The office that investigates serious misconduct against members of the Chicago Police Department released its summary of findings and recommendations Thursday on two high-profile incidents that caused the Chicago Police Department to come under public scrutiny.
The most recent of those incidents was the North Avenue Beach encounter caught on video that went viral last year. After midnight on Aug. 28, now-retired Chicago police Officer Bruce Dyker was on duty at the beach when he approached Nikkita Brown, a Black woman who was walking her dog, telling her that the beach was closed and she needed to leave.
Brown asked Dyker to step away from her because he was not wearing a mask and invading her personal space. Dyker “became increasingly argumentative and verbally combative” with Brown, according to the report. Dyker then grabbed her arm and body and Brown struggled with him until he released her and allowed her to leave the park. Dyker did not arrest Brown or issue her any citations.
The Civilian Office of Police Accountability found that Dyker did not racially profile Brown because, according to body-worn camera footage, Dyker appeared to also give a Black couple and four white or Hispanic males the same order to leave the park before his interaction with Brown.
The report did find that Dyker’s use of force was not reasonable or necessary given Brown presented minimal resistance, “most of which was verbal rather than physical.” It also found that Dyker failed to use de-escalation techniques to prevent the use of force.
“Video footage of this incident has been widely circulated and brought significant discredit to the department,” the COPA report said. “Officer Dyker’s entire interaction with (Brown) was an abject failure..”
The watchdog recommended Dyker receive a penalty between 180 days suspension and separation from the department, according to the report. Although, Dyker has retired since the incident. Dyker made his first court appearance earlier this month, when he pleaded not guilty to felony charges including official misconduct and was released on his own recognizance.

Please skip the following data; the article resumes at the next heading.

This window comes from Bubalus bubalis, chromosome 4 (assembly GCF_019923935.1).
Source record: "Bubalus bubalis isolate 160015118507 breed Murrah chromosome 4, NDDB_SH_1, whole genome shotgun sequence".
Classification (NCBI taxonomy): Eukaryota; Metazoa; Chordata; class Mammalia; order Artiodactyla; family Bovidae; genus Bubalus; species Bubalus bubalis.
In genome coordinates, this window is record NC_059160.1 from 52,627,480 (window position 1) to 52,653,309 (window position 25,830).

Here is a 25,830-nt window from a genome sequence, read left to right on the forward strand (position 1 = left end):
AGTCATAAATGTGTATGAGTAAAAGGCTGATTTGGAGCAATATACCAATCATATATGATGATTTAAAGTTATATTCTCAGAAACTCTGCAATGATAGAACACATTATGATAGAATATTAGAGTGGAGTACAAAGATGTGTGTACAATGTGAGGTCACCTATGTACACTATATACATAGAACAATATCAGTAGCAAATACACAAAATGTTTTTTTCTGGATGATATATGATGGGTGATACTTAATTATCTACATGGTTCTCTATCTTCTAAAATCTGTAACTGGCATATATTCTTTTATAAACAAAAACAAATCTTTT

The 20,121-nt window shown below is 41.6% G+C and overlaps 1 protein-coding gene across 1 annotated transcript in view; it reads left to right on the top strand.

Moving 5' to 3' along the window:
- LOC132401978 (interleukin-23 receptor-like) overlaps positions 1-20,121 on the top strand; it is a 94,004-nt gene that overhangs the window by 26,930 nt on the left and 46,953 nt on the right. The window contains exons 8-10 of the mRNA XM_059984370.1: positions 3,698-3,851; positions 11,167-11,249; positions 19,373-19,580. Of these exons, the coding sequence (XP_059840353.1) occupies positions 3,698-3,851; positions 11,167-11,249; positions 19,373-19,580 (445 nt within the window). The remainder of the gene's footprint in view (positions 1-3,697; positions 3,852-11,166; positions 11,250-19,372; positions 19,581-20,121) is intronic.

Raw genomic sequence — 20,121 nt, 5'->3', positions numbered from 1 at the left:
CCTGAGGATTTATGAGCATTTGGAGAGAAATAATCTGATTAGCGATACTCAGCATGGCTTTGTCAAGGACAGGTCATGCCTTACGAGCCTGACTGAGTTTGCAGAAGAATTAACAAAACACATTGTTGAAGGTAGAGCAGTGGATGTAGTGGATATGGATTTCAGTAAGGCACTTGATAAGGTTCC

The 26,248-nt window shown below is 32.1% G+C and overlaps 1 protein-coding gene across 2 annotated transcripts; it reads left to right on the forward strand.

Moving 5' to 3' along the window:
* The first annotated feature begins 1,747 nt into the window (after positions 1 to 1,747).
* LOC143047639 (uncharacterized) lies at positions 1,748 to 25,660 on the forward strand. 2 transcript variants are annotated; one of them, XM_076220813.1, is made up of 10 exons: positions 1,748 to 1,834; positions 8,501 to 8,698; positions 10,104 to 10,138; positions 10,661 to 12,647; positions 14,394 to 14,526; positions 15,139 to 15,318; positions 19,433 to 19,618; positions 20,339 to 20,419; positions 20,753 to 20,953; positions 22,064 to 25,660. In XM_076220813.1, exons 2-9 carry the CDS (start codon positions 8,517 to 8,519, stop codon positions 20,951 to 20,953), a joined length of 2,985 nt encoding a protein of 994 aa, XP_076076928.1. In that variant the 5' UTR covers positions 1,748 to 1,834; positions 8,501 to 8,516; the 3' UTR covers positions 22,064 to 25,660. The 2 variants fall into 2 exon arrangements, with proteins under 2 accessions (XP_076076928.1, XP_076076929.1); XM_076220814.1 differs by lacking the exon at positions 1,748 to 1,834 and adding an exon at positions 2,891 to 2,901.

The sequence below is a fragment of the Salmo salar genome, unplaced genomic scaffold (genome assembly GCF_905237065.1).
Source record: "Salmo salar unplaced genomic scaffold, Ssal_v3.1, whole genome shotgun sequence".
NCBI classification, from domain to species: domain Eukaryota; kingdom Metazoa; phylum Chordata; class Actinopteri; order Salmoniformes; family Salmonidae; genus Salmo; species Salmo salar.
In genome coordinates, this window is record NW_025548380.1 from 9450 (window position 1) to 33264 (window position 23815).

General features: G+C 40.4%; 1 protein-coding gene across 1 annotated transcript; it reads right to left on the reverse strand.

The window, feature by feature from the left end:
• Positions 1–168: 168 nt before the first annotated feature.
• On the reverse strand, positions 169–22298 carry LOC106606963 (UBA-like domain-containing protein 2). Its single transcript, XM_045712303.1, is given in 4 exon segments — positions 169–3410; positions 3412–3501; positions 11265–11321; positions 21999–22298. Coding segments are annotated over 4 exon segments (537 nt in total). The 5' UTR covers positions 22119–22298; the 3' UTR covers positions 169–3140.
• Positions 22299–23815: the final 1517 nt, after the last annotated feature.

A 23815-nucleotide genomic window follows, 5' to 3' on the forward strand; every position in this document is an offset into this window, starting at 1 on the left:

The second summary report detailed the encounter between police and Mia Wright in May 2020, near the Brickyard Mall, 2600 N. Narragansett Ave. The incident occurred following civil unrest in the city prompted by the murder of George Floyd by a Minneapolis police officer.
COPA found that Officer David Laskus provided false information about the red Hyundai that Wright was inside during the incident. He said that the vehicle and those occupants were involved with an attempted looting of the Champs sporting goods store in the mall.
Later, the people in the Hyundai all said in statements that they were not involved in looting at the mall, the report said.
In his statements, Laskus claimed that he saw one of the people in the Hyundai standing in front of Champs, holding a hammer.
COPA found that the people in the Hyundai never had a hammer, the report said.
The driver of the Hyundai briefly accelerated in the direction of a group of officers as they tried to order everyone to exit the vehicle, and when she stopped the car, police eventually broke multiple windows.
Everyone inside other than Wright exited the vehicle, and Officer Raymond Duncker grabbed her and passed her to Laskus, who pulled her hair and took her to the ground, the report said.
Multiple officers took one witness who tried to block police to the ground and handcuffed her while Officer Patrick Dwyer continued to make comments that were racist and sexist, including “(expletive) animal,” COPA found.
COPA recommended that Laskus be fired from the department. Last week, police Superintendent David Brown filed disciplinary charges with the Chicago Police Board against him, seeking his dismissal.
COPA also recommended that Dwyer be fired but he retired on July 15, 2020.